Shalini defines community by how people deal with problems, grief and joy together. She sees herself as an initiator and if she can inspire the younger generation look for solutions rather than be dampened by problems she feels she would be at peace. From just claiming that children like Jasman are the future she would have given them the voice to speak up and stand up for themselves. She would have given them the opportunity to be seen and heard by their parents, peers and community.
About the Project KALPANADHAM: Create a space for creative exploration, using the medium of art and design, in collaboration with local volunteers, contributors and experts. To design and deliver contextually relevant, high quality, hands on workshop sessions for children, especially belonging to underserved communities. Thereby empower them find their voice and develop life skills and qualities like imagination, problem-solving, collaboration and empathy to enable
them to become agents of transformation in their communities.
Fellows Profile: Cheri-Leigh Erasmus
BEING AND DOING
The Three Cs of life according to popular quotes is Choices, Chances and Changes, they say if you don’t make a choice and take a chance your life will not change. Cheri’s version is Curiosity, Culture and Community! If you are not curious about the culture of a community there is no way you are stepping into it to make any lasting or sustainable changes. Always very curious as a child she channeled this innate curiosity as she grew into exploring the importance of looking inwards towards one’s and other’s cultures and to use that seamless understanding as a bridge to building self-sustaining communities across the world. This core belief coupled with her strength of being able to forge lasting relationship along with her international development skills now helps her in the role of Programs and Learning Manager at the Accountability Lab, a nonprofit aimed at building a new generation of active citizens and responsible leaders around the world, Cheri works with groups of young accountapreneurs and leaders to hold governments accountable to communities in the countries of Nepal, Pakistan, Liberia, Nigeria, Mali, and now South Africa.
Born in South Africa, Cheri comes to her current work of empowering gender equity bearing the intense imprint of experiencing violence first hand. She vividly describes the fear-laden atmosphere that girls grow up in South Africa; simple actions like walking to school, or to work can be physically dangerous resulting in psychological and emotional trauma for the rest of their lives. While this challenge is not unique to South Africa, her commitment to her home country makes the desire to address this issue there more pressing. Gender-Based Violence is prevalent and a reality, and yet a highly stigmatized topic. Having lived in and understanding the cultural nuances of the underlying causes of gender-based violence, the thought that keeps Cheri awake at nights is that there is no one cut and dry way to tackle the many underlying causes ranging from toxic masculinity and generational trauma. The trauma of violence has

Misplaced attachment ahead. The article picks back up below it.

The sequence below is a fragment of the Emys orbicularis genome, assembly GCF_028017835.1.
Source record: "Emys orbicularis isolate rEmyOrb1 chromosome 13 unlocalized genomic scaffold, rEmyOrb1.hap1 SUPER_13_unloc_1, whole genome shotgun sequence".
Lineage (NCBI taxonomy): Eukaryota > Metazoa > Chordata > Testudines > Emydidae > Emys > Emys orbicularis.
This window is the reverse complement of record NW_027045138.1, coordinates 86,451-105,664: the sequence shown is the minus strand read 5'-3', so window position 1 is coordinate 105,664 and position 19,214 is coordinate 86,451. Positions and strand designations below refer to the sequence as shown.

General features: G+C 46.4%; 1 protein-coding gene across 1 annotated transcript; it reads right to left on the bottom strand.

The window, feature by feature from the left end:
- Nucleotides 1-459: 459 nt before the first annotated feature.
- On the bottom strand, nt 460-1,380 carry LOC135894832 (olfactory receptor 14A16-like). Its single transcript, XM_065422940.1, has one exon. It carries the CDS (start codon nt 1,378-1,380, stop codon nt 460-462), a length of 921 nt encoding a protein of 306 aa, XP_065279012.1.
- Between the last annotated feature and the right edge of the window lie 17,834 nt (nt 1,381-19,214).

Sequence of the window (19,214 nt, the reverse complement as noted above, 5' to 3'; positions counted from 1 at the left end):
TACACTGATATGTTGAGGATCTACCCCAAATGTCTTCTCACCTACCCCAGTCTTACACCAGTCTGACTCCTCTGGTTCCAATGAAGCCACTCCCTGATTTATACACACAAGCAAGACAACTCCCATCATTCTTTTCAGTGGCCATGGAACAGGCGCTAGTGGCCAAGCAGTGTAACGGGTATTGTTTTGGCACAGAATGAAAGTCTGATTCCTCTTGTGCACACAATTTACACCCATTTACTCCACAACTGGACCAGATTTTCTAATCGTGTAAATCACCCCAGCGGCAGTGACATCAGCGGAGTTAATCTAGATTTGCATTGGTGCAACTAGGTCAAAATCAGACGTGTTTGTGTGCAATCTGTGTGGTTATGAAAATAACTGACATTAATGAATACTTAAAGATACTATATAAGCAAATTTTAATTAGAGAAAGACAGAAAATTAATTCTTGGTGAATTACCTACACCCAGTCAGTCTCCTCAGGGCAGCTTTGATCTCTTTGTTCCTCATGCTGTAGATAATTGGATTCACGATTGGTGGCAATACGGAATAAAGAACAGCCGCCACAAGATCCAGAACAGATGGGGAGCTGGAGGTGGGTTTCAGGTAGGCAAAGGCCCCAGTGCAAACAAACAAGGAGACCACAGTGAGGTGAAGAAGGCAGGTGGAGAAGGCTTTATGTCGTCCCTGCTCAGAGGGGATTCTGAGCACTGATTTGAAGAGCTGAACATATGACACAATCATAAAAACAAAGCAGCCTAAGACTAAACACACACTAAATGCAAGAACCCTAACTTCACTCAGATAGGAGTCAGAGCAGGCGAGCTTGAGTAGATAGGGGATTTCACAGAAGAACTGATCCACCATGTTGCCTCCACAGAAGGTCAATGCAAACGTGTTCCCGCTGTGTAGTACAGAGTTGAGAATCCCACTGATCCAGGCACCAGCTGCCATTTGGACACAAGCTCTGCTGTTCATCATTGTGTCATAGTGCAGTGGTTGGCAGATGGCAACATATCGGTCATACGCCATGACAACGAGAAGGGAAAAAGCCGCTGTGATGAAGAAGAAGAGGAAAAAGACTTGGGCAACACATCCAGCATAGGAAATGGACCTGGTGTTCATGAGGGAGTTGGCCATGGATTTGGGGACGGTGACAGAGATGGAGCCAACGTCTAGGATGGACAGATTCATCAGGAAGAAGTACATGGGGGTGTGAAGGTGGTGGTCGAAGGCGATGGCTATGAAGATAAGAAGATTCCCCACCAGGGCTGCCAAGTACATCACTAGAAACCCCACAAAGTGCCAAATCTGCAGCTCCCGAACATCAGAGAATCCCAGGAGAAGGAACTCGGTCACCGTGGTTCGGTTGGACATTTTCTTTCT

been normalized by stigma and familial secrecy. The one question Cheri asks constantly is how will we break this continuity of violence and trauma? And though the task seems immense she also knows that not to try is failure in itself and that even the tiniest sliver of light can shred this false veil of normalcy and find solutions by openly involving, educating and empowering communities.
Accountability is a word close to her heart and coincidentally Accountability Lab is her place of work! She started the first part of her current project in Liberia where they used citizen feedback to hold government officials accountable and influence policy. Using the data gathering tools developed there Cheri and her colleagues seek to venture into South African communities to replicate this success. Cheri thrives at Accountability Lab, working with like-minded people to enable positive social and economic change by empowering change-makers in their respective communities to be accountable and hold others accountable. Recently she was part of a core team redrafting the theory of change for their organization and happily notes that Gender Equity was a mission that was woven into every aspect of policy and decision-making and implemented at all program levels. She thrives in the fact that the organization she is involved in pretty much shares her vision so much so they hire people based on being a great cultural fit. As a leader Cheri would like to look back at her work and see that her vision of self-sustaining communities is a reality. Dependence on external interventions, organizations and people is at a minimalistic level and individuals in all communities see themselves as leaders and catalysts for change.
About the project: Cheri seeks to increase and systematize learning at the Accountability Lab in order to successfully adapt programs from one context to another. On a practical level, she seeks use citizen-led data collection to gain a greater understanding of the issues that lead to gender-based violence in communities, and ultimately catalyze collective action to ensure that more survivors have access to critical services.